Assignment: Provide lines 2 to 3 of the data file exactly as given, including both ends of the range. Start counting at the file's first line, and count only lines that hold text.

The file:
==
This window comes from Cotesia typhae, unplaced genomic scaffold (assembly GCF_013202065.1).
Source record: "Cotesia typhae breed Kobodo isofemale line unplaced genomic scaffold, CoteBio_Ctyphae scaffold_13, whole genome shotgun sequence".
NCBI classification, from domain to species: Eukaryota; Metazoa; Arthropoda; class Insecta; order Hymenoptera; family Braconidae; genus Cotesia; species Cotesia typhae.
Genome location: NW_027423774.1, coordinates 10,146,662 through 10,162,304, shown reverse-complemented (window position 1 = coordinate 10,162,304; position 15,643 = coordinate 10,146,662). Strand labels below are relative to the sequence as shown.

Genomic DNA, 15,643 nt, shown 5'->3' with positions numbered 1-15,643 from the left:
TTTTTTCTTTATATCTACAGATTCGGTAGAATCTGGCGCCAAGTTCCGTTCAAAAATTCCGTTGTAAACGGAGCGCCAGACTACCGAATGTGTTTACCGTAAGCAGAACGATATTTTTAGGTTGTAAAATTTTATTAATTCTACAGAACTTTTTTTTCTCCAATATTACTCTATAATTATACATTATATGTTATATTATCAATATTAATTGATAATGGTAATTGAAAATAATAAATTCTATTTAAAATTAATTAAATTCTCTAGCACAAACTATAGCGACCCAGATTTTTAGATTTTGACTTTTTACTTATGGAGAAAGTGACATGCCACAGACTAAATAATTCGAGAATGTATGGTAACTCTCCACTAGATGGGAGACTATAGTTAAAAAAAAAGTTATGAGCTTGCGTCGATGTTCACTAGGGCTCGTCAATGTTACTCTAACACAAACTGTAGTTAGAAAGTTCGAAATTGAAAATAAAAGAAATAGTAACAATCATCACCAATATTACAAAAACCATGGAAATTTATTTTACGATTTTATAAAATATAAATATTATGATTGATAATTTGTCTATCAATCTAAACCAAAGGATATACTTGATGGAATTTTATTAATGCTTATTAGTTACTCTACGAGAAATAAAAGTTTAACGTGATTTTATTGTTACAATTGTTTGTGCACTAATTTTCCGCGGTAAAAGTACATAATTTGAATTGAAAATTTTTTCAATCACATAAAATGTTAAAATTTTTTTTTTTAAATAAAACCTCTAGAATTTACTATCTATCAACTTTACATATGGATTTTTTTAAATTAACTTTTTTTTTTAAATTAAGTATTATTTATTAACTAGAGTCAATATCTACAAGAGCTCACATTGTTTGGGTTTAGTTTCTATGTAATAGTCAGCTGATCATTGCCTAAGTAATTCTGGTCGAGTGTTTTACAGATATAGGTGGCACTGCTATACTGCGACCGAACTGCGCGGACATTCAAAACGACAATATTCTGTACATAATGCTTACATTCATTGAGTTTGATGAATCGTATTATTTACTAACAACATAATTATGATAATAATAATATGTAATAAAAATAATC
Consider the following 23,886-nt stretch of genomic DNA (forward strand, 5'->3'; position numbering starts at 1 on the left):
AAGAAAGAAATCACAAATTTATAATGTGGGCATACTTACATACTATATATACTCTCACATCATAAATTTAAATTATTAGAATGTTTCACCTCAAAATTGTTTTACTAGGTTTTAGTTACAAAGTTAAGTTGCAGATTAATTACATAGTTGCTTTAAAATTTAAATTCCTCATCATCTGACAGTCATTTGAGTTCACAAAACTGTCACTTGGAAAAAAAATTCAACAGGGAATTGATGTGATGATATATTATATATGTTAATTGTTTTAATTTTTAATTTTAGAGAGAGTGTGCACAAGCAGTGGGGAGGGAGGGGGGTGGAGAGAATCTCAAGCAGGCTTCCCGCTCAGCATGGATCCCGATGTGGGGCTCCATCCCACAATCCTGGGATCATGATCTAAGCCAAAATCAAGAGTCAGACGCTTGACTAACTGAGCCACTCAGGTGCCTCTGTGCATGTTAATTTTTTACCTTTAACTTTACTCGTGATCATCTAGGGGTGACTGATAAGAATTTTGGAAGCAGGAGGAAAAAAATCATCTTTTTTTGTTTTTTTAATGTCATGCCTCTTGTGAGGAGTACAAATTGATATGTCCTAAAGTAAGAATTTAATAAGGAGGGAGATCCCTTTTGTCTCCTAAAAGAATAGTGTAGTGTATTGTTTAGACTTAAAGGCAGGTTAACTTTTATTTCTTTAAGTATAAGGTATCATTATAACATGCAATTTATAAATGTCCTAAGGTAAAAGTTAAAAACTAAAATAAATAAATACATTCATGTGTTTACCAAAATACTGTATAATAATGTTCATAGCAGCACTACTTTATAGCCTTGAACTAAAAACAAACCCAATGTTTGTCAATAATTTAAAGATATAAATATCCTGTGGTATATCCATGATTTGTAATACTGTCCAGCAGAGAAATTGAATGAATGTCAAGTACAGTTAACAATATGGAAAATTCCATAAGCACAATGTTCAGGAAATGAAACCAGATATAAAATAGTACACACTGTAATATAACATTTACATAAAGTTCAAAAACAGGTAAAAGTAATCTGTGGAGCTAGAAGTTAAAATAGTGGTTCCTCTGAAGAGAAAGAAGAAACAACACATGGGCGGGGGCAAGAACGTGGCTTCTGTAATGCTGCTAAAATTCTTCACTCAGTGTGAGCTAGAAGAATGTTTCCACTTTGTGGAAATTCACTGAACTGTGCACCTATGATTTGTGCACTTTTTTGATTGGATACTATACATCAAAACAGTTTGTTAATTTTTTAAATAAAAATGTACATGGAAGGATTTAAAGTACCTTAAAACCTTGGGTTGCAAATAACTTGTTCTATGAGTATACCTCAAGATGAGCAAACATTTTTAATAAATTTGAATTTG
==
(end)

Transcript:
Source record: "Cotesia typhae breed Kobodo isofemale line unplaced genomic scaffold, CoteBio_Ctyphae scaffold_13, whole genome shotgun sequence".
NCBI classification, from domain to species: Eukaryota; Metazoa; Arthropoda; class Insecta; order Hymenoptera; family Braconidae; genus Cotesia; species Cotesia typhae.